Do we have a good one for you today – the LG V20 goes up against the new Samsung Galaxy A7 (2017). The LG V20 is crafted from aircraft grade aluminum and is designed with dual cameras, as well as using four DACs (Digital-to-Analog Converters) that is a first for a smartphone. The Galaxy A7 is a typical Samsung looking device, but does away with the glass backing and is an all-metal device. Both devices use a 5.7-inch display, and while the Galaxy A7 is more a mid-range device, it is only priced around $140 less than the flagship LG V20. We are looking to find out which device offers the best specifications, performance, and pricing. Let's compare what they have in common first and then we will look at each device in more detail to pick the winner in this comparison.
The LG V20 and the Samsung Galaxy A7 have a few things in common. The displays are an identical 5.7-inches in size, which make their physical dimensions very close. The displays use different technologies and different resolutions, but they both can notify the user of notifications without turning on the main display. Both use different amounts of RAM, processors, and GPUs. They both have a 32GB variant, and both can expand their memory via a microSD card. The primary camera areas are extremely different, but both take great pictures. Both have a fingerprint sensor for unlocking your device with the LG V20's is located on the back and the Galaxy A7's located on the front. Both incorporate an NFC chip so they can make mobile purchases, including Android Pay. Both have large batteries – removable on the LG V20 and non-removable on the Galaxy A7 – with rapid charge capabilities. Both come with different Android O/S, and both have the usual suspects – WiFi, Bluetooth v4.2, GPS, NFC, both use the newer reversible Type-C port for charging and data transfer, and they each have an FM radio.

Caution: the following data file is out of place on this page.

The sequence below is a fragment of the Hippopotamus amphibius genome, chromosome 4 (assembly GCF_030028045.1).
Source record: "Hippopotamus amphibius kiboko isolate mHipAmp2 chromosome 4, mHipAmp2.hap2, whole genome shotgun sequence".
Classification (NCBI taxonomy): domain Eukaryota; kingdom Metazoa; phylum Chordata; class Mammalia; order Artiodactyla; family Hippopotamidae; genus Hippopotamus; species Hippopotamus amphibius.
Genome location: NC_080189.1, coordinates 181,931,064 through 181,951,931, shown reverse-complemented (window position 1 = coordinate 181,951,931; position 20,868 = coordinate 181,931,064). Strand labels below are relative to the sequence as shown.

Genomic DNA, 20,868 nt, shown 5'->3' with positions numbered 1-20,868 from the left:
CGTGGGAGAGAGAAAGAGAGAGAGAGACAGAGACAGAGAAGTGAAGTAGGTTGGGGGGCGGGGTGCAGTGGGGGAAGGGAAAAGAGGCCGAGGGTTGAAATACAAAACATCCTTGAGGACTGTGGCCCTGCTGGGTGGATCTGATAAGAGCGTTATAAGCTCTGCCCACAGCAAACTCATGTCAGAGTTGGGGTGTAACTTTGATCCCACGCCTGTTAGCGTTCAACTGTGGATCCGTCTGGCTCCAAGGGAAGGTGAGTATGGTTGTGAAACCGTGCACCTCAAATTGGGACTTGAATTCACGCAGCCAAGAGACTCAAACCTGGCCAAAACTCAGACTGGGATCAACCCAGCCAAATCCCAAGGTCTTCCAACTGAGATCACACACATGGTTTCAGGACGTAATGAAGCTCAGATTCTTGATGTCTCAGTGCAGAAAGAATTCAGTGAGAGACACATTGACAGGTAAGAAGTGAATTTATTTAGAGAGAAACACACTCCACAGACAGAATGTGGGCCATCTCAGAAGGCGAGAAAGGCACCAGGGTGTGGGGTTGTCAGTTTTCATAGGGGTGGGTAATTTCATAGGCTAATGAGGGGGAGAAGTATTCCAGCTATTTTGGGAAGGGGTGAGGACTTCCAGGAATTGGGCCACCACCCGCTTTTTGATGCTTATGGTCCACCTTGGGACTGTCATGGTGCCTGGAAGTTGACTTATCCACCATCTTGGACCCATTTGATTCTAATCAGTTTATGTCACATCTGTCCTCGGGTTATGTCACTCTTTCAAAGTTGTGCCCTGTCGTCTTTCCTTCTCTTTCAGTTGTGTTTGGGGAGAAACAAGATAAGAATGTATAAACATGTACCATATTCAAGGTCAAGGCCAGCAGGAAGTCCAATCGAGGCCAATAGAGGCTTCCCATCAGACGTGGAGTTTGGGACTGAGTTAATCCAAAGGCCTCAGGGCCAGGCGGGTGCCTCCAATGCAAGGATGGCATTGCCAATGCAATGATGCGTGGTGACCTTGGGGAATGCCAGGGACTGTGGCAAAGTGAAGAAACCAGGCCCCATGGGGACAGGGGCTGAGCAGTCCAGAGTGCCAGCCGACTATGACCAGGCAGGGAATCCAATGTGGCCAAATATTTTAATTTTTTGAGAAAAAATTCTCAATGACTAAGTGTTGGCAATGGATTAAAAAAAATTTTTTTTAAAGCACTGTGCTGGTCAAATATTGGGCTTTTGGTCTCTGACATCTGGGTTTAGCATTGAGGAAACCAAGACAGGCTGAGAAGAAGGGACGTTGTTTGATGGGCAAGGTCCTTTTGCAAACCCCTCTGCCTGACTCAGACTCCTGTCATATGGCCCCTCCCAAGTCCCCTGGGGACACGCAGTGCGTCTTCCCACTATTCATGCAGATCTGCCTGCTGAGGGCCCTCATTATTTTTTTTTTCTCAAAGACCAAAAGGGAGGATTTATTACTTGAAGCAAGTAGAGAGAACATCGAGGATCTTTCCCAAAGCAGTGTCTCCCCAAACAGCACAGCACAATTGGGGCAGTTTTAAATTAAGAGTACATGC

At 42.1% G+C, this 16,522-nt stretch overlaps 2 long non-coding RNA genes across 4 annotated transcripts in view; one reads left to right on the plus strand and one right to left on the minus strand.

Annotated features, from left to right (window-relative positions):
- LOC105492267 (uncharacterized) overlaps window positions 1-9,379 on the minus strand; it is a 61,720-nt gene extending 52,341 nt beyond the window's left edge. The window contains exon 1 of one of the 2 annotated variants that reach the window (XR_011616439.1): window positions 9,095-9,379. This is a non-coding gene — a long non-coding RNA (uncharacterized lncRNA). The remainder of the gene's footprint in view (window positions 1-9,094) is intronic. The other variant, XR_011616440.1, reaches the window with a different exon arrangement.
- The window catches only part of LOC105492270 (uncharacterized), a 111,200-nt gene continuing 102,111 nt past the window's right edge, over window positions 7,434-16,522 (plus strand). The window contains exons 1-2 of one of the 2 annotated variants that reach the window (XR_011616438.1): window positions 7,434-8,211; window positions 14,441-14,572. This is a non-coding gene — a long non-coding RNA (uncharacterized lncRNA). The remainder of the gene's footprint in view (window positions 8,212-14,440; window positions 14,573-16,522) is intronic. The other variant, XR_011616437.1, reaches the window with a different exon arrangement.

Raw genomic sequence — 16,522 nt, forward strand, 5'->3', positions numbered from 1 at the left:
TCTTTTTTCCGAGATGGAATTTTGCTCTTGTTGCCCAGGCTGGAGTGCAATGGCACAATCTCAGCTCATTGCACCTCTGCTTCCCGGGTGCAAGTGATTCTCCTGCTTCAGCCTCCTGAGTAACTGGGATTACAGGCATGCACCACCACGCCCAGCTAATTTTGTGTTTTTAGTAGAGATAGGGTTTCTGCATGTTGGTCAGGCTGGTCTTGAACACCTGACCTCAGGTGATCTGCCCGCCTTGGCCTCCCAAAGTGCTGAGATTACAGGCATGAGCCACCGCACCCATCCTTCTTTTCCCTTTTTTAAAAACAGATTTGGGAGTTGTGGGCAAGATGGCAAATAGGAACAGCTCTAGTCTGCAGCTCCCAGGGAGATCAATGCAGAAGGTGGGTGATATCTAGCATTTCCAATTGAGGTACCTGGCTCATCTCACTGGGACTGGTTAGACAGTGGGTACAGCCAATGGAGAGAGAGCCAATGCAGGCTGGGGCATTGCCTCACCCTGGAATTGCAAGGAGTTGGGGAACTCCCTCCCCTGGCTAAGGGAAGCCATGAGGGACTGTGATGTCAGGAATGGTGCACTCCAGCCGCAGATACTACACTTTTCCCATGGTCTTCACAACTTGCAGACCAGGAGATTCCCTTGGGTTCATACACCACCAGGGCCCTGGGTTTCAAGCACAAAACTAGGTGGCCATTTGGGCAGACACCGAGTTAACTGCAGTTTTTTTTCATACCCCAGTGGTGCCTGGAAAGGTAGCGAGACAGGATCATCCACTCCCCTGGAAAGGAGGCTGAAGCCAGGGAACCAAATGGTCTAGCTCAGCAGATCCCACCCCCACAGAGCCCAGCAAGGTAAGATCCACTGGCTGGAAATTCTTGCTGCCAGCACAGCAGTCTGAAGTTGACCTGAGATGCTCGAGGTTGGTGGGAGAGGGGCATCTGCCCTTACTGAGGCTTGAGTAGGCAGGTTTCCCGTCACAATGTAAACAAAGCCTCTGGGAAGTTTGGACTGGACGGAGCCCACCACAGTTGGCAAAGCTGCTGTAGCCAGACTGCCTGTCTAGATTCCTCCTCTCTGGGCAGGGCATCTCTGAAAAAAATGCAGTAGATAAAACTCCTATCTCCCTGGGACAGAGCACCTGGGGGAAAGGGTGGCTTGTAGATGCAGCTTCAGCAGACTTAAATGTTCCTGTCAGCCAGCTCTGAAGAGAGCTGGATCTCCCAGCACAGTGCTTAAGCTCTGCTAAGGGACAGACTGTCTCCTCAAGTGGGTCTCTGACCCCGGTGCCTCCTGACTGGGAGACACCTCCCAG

Please take a thoughtful look at the detailed Specifications Comparison chart below, and here you will see just how these two great devices stack up against one another – click on the "View Full Comparison" link at the end of the chart to expand the details. After that, we will look at each device in greater depth and point out some of its pros and cons. From all of this information, we will try to determine the winner based on specs and execution of design and functions.